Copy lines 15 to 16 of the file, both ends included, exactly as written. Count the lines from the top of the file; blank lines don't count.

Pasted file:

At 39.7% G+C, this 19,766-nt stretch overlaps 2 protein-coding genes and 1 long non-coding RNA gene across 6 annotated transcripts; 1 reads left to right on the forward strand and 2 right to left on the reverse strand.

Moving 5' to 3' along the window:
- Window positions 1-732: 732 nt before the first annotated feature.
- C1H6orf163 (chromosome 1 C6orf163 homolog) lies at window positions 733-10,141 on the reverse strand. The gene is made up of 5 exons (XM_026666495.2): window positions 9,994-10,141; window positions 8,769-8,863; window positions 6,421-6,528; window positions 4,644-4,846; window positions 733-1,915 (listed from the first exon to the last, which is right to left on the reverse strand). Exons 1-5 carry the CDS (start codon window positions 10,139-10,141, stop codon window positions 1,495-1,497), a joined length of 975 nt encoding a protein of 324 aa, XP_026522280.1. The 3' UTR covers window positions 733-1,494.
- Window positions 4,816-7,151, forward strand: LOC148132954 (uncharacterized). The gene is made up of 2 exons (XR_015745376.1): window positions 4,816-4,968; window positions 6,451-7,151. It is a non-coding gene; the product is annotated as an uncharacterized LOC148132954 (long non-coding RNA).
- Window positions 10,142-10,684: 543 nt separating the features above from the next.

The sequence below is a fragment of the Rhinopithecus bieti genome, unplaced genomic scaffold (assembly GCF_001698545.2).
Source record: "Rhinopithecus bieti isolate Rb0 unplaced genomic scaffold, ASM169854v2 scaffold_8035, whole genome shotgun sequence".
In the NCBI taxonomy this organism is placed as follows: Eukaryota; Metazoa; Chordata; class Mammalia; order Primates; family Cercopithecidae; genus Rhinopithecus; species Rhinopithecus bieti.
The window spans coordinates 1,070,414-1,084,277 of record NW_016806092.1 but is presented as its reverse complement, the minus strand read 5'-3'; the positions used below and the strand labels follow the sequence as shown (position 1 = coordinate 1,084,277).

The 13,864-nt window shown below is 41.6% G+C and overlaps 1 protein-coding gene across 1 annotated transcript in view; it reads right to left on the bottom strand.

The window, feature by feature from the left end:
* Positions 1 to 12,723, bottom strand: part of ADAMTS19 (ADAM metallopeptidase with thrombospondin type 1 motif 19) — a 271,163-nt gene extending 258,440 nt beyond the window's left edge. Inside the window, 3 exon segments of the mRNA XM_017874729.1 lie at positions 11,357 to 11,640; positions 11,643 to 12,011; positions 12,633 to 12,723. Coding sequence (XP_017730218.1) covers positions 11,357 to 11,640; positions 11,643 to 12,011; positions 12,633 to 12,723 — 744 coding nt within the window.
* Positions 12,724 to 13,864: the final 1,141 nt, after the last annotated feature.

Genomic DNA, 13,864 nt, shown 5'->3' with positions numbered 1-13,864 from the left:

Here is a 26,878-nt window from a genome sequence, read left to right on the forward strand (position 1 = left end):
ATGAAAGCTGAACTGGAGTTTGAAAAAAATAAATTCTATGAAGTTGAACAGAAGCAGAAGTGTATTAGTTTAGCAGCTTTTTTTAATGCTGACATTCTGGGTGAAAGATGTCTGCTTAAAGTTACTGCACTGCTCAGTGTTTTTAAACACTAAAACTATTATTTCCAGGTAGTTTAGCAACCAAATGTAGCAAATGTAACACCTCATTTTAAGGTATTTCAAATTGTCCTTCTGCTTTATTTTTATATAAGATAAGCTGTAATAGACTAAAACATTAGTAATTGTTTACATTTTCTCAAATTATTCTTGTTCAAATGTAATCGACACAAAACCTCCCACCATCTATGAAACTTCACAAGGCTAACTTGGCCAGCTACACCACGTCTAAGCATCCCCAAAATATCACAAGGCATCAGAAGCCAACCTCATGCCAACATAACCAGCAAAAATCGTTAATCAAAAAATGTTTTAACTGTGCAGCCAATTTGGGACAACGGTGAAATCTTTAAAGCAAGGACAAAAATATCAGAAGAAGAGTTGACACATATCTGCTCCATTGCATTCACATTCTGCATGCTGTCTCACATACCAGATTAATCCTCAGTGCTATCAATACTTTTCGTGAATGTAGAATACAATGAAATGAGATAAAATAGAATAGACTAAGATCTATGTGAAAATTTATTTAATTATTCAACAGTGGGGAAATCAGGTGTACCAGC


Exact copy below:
Genomic DNA, 13,864 nt, shown 5'->3' with positions numbered 1-13,864 from the left:

Here is a 26,878-nt window from a genome sequence, read left to right on the forward strand (position 1 = left end):